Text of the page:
A loose, simplified adaptation of William Makepeace Thackeray’s Vanity Fair, Becky Sharp is best known as the first feature film to be shot in Technicolor, assuring it will never be forgotten, but not that it is watchable as anything better than an antique. If the cinematography were indeed the measure of its appeal, Becky Sharp could easily be dismissed as a step somebody had to take before moving on to better things. In fact, it has much to offer besides its “first” status.
The selection of Rouben Mamoulian to direct it, best known for other technical “firsts,” reinforces the expectation that the technology is the only memorable thing about Becky. Mamoulian assured undeniable invention, but his work often alternated unpredictably between vivid formal flourishes and numb mediocrity. Perhaps because of the Technicolor challenges, his work here is more focused and sustained than usual, executed with a smooth confidence that belies whatever difficulties the technology may have presented. The soft, modulated colors (in the restored version) that carefully coordinate the costumes and sets create a lovely, pastel-mint vision of Regency England. In particular, the stylized color in the Duchess of Richmond’s ball before the battle of Waterloo is justly famous and ably demonstrates imaginative control.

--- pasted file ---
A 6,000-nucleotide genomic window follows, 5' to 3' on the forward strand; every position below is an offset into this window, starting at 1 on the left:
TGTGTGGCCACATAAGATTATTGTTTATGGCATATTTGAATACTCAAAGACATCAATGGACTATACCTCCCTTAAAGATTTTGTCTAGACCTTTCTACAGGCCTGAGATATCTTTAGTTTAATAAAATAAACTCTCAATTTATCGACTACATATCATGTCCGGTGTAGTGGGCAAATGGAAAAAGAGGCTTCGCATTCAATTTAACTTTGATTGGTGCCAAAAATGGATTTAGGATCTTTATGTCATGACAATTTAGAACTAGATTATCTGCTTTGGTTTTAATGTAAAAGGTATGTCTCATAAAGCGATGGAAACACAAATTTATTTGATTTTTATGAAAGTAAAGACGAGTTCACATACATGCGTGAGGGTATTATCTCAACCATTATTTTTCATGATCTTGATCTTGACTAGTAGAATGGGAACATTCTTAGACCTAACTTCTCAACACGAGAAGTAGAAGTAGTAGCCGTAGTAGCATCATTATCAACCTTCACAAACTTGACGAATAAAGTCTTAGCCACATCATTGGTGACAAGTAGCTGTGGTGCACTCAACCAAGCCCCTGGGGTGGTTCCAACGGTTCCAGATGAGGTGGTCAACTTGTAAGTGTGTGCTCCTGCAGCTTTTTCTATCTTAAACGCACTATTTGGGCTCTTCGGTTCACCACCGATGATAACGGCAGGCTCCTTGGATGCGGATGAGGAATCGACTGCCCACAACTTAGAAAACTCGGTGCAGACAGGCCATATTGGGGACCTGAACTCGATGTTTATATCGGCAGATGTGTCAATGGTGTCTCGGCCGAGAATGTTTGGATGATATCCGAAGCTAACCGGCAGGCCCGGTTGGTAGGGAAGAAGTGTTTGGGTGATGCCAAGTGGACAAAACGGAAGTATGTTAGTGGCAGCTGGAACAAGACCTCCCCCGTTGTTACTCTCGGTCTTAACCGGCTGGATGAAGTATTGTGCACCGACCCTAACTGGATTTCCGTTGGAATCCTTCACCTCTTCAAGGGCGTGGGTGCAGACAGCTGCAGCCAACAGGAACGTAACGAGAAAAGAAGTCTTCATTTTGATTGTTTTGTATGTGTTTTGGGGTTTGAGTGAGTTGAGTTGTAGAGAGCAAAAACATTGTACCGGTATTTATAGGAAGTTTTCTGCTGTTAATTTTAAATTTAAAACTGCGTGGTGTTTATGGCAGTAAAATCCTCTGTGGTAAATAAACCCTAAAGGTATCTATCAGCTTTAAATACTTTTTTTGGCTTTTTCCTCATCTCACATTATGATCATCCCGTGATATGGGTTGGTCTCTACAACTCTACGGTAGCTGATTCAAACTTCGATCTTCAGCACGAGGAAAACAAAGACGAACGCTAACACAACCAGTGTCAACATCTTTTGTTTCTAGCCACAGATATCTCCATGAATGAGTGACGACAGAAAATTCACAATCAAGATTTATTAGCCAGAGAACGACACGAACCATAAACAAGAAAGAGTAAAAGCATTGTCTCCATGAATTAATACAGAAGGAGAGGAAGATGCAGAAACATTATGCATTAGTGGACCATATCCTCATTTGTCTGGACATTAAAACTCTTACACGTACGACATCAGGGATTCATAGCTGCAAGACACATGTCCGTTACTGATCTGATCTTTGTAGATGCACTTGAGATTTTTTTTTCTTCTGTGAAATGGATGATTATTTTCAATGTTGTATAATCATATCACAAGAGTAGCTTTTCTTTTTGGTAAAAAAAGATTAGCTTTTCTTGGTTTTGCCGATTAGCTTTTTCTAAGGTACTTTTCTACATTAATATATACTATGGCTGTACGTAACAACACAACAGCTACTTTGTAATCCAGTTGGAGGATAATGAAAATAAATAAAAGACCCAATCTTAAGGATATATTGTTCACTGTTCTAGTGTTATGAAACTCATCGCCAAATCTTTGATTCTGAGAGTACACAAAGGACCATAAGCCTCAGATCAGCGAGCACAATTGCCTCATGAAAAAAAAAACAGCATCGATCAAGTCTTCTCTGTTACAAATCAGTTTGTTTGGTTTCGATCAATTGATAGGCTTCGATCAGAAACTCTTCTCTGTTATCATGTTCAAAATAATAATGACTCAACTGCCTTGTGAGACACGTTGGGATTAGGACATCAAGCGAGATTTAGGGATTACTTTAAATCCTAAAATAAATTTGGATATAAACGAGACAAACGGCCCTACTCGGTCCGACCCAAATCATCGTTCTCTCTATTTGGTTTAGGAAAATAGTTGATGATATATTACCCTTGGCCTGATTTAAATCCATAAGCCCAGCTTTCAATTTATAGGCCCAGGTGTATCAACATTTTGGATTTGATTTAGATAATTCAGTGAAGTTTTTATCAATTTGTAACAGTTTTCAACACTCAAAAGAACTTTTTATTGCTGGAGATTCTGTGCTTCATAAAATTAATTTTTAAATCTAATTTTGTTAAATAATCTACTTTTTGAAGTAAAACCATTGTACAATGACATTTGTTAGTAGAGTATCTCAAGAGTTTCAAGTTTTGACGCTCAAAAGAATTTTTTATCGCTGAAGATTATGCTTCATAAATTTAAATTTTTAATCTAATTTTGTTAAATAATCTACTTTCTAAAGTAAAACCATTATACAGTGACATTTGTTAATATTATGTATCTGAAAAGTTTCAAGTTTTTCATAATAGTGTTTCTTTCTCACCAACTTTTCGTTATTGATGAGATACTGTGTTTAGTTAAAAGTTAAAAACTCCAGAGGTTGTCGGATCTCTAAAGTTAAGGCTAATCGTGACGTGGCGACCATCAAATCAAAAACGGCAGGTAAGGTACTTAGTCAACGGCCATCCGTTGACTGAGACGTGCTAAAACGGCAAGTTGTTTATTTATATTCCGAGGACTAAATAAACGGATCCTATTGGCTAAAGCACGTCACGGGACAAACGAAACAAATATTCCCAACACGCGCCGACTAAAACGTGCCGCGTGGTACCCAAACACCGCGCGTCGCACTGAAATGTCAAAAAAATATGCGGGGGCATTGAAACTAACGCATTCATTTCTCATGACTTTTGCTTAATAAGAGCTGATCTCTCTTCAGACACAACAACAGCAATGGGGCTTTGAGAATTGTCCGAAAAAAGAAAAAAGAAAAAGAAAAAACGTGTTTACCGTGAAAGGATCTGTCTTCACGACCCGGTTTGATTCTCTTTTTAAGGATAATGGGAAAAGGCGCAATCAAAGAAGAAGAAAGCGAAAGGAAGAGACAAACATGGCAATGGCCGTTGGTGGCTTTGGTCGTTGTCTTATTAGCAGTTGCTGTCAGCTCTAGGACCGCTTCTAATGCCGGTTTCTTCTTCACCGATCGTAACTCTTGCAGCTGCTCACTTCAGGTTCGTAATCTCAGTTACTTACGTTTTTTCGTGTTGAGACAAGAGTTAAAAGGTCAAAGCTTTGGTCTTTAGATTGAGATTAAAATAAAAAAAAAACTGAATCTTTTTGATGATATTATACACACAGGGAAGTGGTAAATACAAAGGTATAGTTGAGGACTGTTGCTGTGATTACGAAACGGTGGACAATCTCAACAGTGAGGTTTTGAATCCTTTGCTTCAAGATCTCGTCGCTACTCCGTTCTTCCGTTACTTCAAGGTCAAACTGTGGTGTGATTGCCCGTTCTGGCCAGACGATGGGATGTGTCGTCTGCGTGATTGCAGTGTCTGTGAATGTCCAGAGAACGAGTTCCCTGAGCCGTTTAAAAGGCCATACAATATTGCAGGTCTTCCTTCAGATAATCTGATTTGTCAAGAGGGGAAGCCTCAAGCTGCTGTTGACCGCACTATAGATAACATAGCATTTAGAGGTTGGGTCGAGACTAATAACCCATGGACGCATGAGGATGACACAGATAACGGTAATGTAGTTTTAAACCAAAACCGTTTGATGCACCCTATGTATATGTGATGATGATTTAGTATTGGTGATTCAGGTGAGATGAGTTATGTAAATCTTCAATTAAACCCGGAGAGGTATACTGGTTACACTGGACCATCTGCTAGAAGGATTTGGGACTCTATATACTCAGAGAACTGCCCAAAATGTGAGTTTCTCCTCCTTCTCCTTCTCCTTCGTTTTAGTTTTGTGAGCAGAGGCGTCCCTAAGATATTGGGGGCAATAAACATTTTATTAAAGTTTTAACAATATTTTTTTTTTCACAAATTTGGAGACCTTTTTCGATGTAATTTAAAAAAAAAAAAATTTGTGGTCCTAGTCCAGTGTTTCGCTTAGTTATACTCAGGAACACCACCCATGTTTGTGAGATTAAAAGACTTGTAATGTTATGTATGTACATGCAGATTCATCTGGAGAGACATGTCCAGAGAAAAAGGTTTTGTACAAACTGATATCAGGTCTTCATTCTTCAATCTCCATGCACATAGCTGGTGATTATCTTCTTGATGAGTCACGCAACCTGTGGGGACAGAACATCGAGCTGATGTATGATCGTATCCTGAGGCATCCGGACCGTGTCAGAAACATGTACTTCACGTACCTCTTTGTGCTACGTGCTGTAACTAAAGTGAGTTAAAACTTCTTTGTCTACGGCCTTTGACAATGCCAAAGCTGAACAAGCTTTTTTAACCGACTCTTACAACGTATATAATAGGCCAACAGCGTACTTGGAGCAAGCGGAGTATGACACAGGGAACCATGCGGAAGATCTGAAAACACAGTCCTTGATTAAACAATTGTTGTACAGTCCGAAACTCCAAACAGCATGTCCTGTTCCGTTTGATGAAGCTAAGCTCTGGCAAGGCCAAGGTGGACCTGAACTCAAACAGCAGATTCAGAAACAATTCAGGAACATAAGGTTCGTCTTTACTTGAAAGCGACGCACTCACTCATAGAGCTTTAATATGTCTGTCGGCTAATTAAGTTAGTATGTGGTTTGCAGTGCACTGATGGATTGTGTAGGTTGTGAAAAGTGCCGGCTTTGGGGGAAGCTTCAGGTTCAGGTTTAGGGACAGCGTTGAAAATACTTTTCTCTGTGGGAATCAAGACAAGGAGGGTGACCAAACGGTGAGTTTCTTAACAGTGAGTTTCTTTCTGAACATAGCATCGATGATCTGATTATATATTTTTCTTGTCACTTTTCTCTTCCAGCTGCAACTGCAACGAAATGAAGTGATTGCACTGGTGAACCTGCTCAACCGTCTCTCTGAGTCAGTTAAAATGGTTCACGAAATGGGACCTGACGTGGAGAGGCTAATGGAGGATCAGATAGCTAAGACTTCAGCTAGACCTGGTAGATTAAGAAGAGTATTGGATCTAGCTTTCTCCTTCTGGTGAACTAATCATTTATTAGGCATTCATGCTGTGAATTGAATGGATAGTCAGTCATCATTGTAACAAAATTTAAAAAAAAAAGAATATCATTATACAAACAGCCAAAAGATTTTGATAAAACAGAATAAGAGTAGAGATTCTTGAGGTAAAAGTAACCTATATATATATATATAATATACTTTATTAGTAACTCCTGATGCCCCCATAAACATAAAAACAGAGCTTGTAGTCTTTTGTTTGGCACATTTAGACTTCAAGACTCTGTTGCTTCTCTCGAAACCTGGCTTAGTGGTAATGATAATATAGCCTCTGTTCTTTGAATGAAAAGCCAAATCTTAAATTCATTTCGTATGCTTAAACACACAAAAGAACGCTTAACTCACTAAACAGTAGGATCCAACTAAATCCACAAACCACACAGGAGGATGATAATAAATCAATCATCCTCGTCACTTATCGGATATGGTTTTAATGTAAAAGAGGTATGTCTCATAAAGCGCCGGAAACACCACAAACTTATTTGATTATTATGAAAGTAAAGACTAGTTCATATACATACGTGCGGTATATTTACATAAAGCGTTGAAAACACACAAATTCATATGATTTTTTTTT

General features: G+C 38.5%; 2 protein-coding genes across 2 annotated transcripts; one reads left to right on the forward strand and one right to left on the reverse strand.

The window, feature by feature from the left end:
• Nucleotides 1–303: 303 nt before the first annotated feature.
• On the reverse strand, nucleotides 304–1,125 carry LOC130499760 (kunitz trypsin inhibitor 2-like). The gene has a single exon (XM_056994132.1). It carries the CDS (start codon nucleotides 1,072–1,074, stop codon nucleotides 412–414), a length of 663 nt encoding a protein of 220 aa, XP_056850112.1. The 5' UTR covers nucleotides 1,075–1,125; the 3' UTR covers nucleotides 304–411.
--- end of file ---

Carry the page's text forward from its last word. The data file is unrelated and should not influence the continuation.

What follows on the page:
Charming as it may look, however, what makes Becky worthy of more than a footnote is that it has to be one of the most cynical films ever to come out of Hollywood. The cynicism derives from Thackeray, of course, and while Becky has been cleaned up a little to make her more attractive, the characters’ motivations and behavior remain far from Hollywood’s usual squeaky clean morality and optimism. In fact, the book’s most “moral” characters have either been eliminated or significantly reduced in importance.
With the help of Miriam Hopkins’s energetic performance, we see the world through the wide-open eyes of an opportunistic con artist who has no compunction about exploiting the hypocrisies of her time and place for personal advancement. With the exception of the menacing Lord Steyne (Cedric Hardwicke) all the other characters are duped by Becky at one time or another. The bumptious, cowardly Joseph Sedley (Nigel Bruce), brother of Becky’s friend Amelia (Frances Dee) is particularly gullible. The film fairly dances with her through the spare period decor with a winking panache that complements the Technicolor tour de force. (You need only watch Barry Lyndon to see how Thackeray’s corrupt characters can produce a far more morose take on human behavior.)
Becky Sharp is nonetheless no neglected masterpiece; its primary significance will always be because of its lucky status as the first Technicolor feature. To be honest, I probably would not have watched it unaware of its historical importance. Still, by using a new technical process without intimidation and by treating a literary classic more as a starting point than as holy writ, Becky Sharp shows that even the most famous films can provide happy surprises beyond their renown.